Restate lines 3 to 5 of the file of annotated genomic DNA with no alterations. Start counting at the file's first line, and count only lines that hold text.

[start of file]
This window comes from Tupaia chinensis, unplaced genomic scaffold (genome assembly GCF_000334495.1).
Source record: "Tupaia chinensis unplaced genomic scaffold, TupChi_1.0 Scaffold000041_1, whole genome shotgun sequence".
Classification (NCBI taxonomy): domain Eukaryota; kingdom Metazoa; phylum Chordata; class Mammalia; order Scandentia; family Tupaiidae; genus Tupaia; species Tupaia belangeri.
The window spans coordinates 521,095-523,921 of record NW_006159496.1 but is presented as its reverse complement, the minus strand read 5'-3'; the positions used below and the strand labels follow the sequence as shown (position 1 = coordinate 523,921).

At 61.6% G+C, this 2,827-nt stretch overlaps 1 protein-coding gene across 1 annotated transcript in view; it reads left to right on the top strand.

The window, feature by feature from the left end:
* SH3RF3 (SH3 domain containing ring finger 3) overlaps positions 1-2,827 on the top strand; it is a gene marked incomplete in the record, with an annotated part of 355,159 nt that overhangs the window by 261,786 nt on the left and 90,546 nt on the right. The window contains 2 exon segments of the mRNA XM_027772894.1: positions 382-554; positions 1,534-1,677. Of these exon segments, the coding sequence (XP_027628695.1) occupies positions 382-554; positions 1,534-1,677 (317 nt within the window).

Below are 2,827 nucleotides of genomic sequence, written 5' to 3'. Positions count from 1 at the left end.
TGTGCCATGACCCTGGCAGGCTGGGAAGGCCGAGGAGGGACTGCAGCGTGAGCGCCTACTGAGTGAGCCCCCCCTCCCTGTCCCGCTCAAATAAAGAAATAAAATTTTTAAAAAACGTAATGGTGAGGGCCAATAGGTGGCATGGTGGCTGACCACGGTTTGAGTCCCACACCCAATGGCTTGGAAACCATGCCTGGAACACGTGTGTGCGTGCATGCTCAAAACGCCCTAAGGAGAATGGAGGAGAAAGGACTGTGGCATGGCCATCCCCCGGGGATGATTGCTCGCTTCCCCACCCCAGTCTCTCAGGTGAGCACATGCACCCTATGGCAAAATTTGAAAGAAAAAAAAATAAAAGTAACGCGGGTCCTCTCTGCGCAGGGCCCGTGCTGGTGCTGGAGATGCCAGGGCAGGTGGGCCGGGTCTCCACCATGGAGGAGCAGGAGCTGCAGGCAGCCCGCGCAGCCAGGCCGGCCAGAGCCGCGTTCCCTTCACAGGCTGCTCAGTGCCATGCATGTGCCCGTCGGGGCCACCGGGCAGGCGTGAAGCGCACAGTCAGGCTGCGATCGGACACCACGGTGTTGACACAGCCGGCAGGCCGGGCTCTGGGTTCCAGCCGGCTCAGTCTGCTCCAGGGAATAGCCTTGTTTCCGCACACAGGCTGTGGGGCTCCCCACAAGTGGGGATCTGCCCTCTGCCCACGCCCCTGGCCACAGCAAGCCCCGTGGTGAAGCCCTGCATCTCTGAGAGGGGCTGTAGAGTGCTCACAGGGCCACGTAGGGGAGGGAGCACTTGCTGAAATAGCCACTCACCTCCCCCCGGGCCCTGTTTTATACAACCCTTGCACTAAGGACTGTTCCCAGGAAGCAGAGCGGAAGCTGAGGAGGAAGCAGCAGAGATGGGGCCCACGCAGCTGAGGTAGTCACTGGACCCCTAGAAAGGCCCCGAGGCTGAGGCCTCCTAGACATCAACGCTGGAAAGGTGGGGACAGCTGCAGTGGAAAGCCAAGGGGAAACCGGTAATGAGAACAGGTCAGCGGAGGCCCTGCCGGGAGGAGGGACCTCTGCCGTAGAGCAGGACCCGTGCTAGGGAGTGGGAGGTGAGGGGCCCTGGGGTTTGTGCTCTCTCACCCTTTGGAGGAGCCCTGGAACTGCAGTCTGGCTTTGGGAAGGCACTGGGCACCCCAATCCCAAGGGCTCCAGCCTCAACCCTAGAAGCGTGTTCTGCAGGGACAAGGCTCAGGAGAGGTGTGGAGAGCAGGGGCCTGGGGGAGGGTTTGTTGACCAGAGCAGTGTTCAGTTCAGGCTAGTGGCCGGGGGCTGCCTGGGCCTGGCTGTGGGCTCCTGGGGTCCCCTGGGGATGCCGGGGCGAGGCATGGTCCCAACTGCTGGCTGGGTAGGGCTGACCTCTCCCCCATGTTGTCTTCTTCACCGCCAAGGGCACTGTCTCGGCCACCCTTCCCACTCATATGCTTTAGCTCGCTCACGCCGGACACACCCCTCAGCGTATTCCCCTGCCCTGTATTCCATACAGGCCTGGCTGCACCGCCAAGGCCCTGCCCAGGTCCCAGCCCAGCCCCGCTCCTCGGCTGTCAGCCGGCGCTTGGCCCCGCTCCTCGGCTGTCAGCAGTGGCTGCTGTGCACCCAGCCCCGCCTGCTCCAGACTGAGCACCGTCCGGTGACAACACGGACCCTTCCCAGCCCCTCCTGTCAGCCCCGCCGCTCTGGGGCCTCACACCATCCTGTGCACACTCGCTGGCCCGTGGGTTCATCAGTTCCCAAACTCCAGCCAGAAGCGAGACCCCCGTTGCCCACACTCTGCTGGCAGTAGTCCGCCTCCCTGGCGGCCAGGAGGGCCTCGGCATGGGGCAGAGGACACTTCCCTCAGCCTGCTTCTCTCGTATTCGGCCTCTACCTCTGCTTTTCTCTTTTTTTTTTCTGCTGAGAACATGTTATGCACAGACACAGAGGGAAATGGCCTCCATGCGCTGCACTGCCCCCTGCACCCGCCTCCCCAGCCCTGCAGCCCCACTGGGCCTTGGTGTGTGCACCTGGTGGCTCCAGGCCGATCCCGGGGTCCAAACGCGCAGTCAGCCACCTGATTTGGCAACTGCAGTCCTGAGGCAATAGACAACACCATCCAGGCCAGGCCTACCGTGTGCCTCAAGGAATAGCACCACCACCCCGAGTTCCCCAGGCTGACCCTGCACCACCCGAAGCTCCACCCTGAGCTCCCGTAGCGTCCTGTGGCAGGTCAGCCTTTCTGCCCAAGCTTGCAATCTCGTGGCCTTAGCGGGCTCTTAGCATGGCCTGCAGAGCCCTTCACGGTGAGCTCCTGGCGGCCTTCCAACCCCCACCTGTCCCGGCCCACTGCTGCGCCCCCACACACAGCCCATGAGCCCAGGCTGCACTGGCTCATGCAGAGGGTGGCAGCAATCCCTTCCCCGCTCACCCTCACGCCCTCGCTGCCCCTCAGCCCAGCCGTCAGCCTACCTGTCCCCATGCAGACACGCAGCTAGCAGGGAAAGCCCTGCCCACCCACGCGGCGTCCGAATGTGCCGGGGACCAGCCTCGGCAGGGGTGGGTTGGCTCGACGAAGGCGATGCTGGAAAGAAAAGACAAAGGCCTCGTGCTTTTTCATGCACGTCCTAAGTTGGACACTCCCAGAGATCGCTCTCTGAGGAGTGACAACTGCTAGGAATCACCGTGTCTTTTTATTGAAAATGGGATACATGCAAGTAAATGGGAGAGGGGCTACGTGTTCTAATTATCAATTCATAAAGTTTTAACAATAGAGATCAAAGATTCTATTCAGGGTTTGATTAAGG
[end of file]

Classification (NCBI taxonomy): domain Eukaryota; kingdom Metazoa; phylum Chordata; class Mammalia; order Scandentia; family Tupaiidae; genus Tupaia; species Tupaia belangeri.
The window spans coordinates 521,095-523,921 of record NW_006159496.1 but is presented as its reverse complement, the minus strand read 5'-3'; the positions used below and the strand labels follow the sequence as shown (position 1 = coordinate 523,921).

At 61.6% G+C, this 2,827-nt stretch overlaps 1 protein-coding gene across 1 annotated transcript in view; it reads left to right on the top strand.